The Na-K-Cl system could also be defined as the NaCl-KCl-Cl2 system, the same set of substances would be retrieved from the database. However, substances and overall compositions containing more Na+K than Cl would have negative amounts of Cl2. Negative amounts of components are thus allowed but not negative amounts of elements in the overall composition of the system.

If the system were defined as KCl-NaCl this would impose the constraint that the total amounts of Na+K and Cl were equal. It would also imply that no substances were present containing more or less Na+K than Cl. If the data for KCl and NaCl were modelled by taking account of the existence of ions, it would be necessary to specify the system as 'NaCl,KCl,Cl/-' to allow data for ions, alone or in neutral combination, to be retrieved.

Systems may be closed or open. In closed systems the total amount of the components is fixed, whereas in open systems the composition can adjust to meet some external constraint. In closed systems the amount of electric charge must be zero and hence charge is not a component of the system. Open systems on the other hand are not realistic. For example it is common practice to consider systems in which the pH is low but where there is no explicit anion such as ClO4- to balance the charge. This convention is implicit in many diagrams drawn using COPLOT and can also be adopted in MULTIPHASE.


The meaning of "component" is implied in the definition of a system given above. Different phases in the same system cannot have an independent set of components.


The word "unary" is used to describe the constituents of a phase to which data can be assigned. For example in a liquid phase the unaries might be H2O<liquid> and C2H5OH<liquid>. The data for these unaries are those of the pure liquids. Unaries are not necessarily experimentally accessible. For example Ni<BCC_A2> is unstable but data for it are required to model the solution of nickel in the bcc phase of steels. Moreover, to meet the requirements of models for ionic phases with sublattices a unary may carry charge. For example the formation of an inverse spinel AB2O4 could be modeled by the mixing of the two unaries A3+(A3+)2O4<spinel> and A3+(B2+)2O4<spinel>, which respectively have charges of +1 and -1 and therefore have no independent existence (see Reference states).


A solution is a homogeneous mixture within a single phase. Local ordering may be present. A phase that includes a variable proportion of unoccupied sites is also a solution but the vacancies do not constitute a component. The data for solutions are defined by reference to the unaries from which they are made using the model and data describing the ideal and non-ideal mixing between these unaries.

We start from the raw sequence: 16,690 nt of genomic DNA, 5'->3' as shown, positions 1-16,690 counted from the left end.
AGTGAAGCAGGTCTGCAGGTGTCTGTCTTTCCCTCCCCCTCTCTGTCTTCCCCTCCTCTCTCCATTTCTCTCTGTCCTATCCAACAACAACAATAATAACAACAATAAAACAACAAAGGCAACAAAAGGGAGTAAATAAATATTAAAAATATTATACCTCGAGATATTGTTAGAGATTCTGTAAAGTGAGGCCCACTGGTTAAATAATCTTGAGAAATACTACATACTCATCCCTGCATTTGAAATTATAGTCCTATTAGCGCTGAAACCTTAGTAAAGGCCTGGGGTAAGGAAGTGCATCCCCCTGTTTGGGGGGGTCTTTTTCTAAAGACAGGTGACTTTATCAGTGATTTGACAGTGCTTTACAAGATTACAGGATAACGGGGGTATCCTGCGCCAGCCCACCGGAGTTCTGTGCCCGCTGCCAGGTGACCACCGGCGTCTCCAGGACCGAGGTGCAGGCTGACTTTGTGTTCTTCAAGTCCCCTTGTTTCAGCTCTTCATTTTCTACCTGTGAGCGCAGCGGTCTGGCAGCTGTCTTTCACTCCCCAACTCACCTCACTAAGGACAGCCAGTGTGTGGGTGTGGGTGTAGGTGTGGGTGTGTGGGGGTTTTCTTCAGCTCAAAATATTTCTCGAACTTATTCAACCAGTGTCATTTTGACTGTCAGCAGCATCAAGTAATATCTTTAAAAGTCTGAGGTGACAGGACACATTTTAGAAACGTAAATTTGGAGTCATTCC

The word "model", as it applies in MTDATA, is given to any mathematical description of the properties of a substance as a function of one or more variables such as temperature, pressure and composition. Within a single phase the same model must be used to describe the mixing between all binary and, if necessary, higher order combinations of unaries. This entails that care must be taken when developing data for a multicomponent system that models and reference states are consistent.

The models used in MTDATA are incorporated in a modular way in the software, making it feasible to add new models. "Model" may, under some circumstances, also have a more restrictive definition in which the parameters in the mathematical description are given definite numerical values.

Reference states

All data normally supplied with MTDATA for unary substances are referred to the enthalpy of the elements from which they are composed at 298.15 K. The symbol for the Gibbs energy is (G-Hser).

Data for charged unaries must be referred to a defined state which is unique for the phase. In the well established case of aqueous solutions, the reference is H+<aqueous>, which by convention is given zero values for G, H and S. This has the effect of defining a notional aqueous electron with the same data as 1/2 H2<gas>.

The phase rule

The phase rule is P + F = C + 2, where P is the number of phases, F is the number of properties of the system that can be varied independently and C is the number of components. Thus in the unary system H2O, at the triple point where ice, liquid water and gaseous water coexist, the intensive properties, namely the pressure and temperature, of the system are completely defined. Only the amounts of the phases and other extensive quantities may vary.

In MULTIPHASE the phase rule is not invoked explicitly. The criterion that the system is at a minimum Gibbs energy is sufficient to ensure that the rule is obeyed.


Updated 7 May 2010